Much, if not all, of my fiction addresses serious issues, mostly of the personal, rather than the political variety (overtly, anyway). Mental illness, grief, disconnection/isolation from other humans and our ultimate transformation at death are themes I’ve been exploring/experiencing for many years, but Yes, No, Goodbye – one of my current works in progress – is probably the most personal I’ve ever written and is based on events that occurred this summer. The story begins with the protagonist being woken in the night by a dreadful, bloodcurdling scream that appears to have a supernatural origin. This is something I experienced a few months ago, the most frightening incident of this kind since my childhood. This is a story that may well never be read by anyone, for reading it is not its main purpose. So why write about it here? Because another reason I would be reluctant to have it read is the question of how much responsibility a writer should take as to the effect a story has on others. Not as in the general population, as it’s impossible to make something – something worth reading – inoffensive to everyone. But the backstory behind Yes, No, Goodbye is a tragic recent event that people I know are still grieving over (as am I). At the very least it’s too soon, I think, to send this story out into the world as it may well hurt people who don’t deserve to be hurt. I don’t think there should be any hard and fast rules regarding this – censorship can be very dubious and while I’m all for discussing with an artist why they’ve written or created a particular thing, I’m also aware that even the vague possibility that someone, somewhere, may be offended by something has led to an stifling degree of caution in some quarters. This brings up the question of content warnings on books, much in the same manner as films. Personally, I would hope that the ‘blurb’ on a book’s cover would give enough of an idea as to the content so as to make specific references unnecessary. The reader should be credited with enough intelligence to decide whether a story or novel will involve a subject too distressing for them. I’ve been in this situation myself, with novels and film/tv that I found offensive or that reopened old wounds. And I stopped reading/watching it. Saying that, a story of mine that was very heavy – the subject matter being self-harm and suicide – was given the title Trigger, because it was just perfect, and I did want to give a hint of the contents. That was my choice and my decision. It appeared in a journal of Thomas Ligotti inspired fiction (Vasterian), so dark subject matter was appropriate, but I noticed the story was only briefly referred to in all the reviews the journal received. Not a criticism – I have no divine right to have my work reviewed – but likely a reflection of such uncomfortable subjects. However, the most important reaction came from a US war veteran, who got in touch to say he found the story ‘reassuring’. Perhaps he felt heard by it? It was certainly a very positive, touching message. Meanwhile, Yes, No, Goodbye is coming close to completion. And its purpose? Hopefully some healing of my own.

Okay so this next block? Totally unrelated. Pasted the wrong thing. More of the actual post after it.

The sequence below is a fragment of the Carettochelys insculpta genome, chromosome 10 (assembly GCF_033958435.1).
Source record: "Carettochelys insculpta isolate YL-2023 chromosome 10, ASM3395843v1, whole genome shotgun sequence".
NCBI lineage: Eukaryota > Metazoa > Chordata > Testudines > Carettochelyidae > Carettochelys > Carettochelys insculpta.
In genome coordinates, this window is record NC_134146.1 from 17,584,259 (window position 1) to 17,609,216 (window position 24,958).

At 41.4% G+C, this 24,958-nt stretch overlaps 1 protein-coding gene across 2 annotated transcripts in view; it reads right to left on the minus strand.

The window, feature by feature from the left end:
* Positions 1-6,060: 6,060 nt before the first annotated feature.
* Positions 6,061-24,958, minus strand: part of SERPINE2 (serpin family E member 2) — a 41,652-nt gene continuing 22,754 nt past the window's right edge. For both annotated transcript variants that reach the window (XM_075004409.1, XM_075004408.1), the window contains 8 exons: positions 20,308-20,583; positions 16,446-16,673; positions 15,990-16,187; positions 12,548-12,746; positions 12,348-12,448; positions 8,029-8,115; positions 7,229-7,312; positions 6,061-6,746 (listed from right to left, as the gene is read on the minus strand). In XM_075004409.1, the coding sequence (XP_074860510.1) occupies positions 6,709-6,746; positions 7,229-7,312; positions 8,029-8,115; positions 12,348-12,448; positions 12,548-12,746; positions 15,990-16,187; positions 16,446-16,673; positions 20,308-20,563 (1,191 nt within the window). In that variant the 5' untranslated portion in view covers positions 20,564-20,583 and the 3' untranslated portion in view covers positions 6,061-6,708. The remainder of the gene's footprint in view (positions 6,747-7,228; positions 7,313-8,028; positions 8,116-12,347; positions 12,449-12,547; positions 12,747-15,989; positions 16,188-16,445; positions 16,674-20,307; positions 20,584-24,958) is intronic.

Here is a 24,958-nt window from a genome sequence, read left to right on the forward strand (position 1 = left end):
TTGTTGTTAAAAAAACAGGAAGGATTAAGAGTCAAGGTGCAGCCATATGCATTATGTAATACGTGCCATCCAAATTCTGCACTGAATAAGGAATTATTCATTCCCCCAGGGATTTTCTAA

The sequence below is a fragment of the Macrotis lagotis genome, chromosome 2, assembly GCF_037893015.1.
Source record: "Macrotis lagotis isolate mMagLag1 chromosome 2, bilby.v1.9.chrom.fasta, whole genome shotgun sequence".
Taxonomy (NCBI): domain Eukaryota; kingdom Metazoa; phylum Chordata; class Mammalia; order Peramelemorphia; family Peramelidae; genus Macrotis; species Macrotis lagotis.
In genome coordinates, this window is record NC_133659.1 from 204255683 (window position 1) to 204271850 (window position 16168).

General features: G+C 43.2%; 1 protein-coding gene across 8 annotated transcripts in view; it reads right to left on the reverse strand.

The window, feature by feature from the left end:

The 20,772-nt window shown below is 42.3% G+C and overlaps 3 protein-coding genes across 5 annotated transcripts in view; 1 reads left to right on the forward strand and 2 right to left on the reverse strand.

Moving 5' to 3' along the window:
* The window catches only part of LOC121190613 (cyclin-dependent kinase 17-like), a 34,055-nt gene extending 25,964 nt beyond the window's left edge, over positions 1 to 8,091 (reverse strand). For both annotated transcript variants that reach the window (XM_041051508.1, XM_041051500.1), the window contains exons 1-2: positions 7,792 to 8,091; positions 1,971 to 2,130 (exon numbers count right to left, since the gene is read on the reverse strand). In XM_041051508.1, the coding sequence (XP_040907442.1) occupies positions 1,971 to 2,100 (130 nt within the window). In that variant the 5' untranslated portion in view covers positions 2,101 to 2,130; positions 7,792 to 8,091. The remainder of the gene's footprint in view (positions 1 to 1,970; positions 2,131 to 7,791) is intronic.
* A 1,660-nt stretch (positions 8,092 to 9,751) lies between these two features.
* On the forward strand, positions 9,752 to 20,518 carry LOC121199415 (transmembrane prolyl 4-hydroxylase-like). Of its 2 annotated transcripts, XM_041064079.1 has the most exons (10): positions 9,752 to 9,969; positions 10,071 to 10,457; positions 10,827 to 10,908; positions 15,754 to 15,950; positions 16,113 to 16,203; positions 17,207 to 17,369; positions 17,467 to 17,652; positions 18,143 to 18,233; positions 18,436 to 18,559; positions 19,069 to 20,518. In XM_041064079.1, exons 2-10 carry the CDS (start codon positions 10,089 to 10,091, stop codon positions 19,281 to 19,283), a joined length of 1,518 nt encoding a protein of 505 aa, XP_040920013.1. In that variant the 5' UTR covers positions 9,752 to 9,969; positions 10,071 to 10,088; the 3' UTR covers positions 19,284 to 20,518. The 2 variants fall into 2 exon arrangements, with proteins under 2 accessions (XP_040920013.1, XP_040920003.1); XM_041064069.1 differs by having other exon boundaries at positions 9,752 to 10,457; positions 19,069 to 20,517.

While DUV remains in hibernation, some of those associated with us have been very busy. Comic strip supremo Rachael House currently has an exhibition, Let The Right Ones In, at The Exchange gallery in Penzance. I became friends with Rachael in the London Queercore scene in the mid-1990s, so the exhibition is something I’m very excited about, especially as Rachael made an appearance at the opening. Seeing friends face to face in such a remote location as West Cornwall is a rare thing at any time, and the travel restrictions over the last eighteen months or so has made even this almost impossible, so being able to have a meal and a catch-up with Rachael and partner Jo, who I hadn’t seen for twenty years, was a big occasion. Rachael’s exhibition is running alongside Seen, an exhibition curated by young LGBTQ people. The exhibition holds a small library which includes a copy of Dykes Ink.
Rebel Dykes, the documentary about lesbian punk squatters in mid-1980s London, is finally showing around the country to great acclaim. It’s won several awards and a standing ovation at its Manchester screening. The film was shown in nearby Newlyn, at the beautiful Filmhouse, and it was worth the wait; as an important social document, but also as a hugely informative, fun and moving story about the thrill and danger of being out of the closet under a homophobic government. The screening here in West Cornwall, along with the exhibitions, are indications that things are beginning to change here – it wasn’t so long ago that the local BBC radio station had a broadcaster who made frequent homophobic remarks (and only stopped after I made a complaint about him to Ofcom).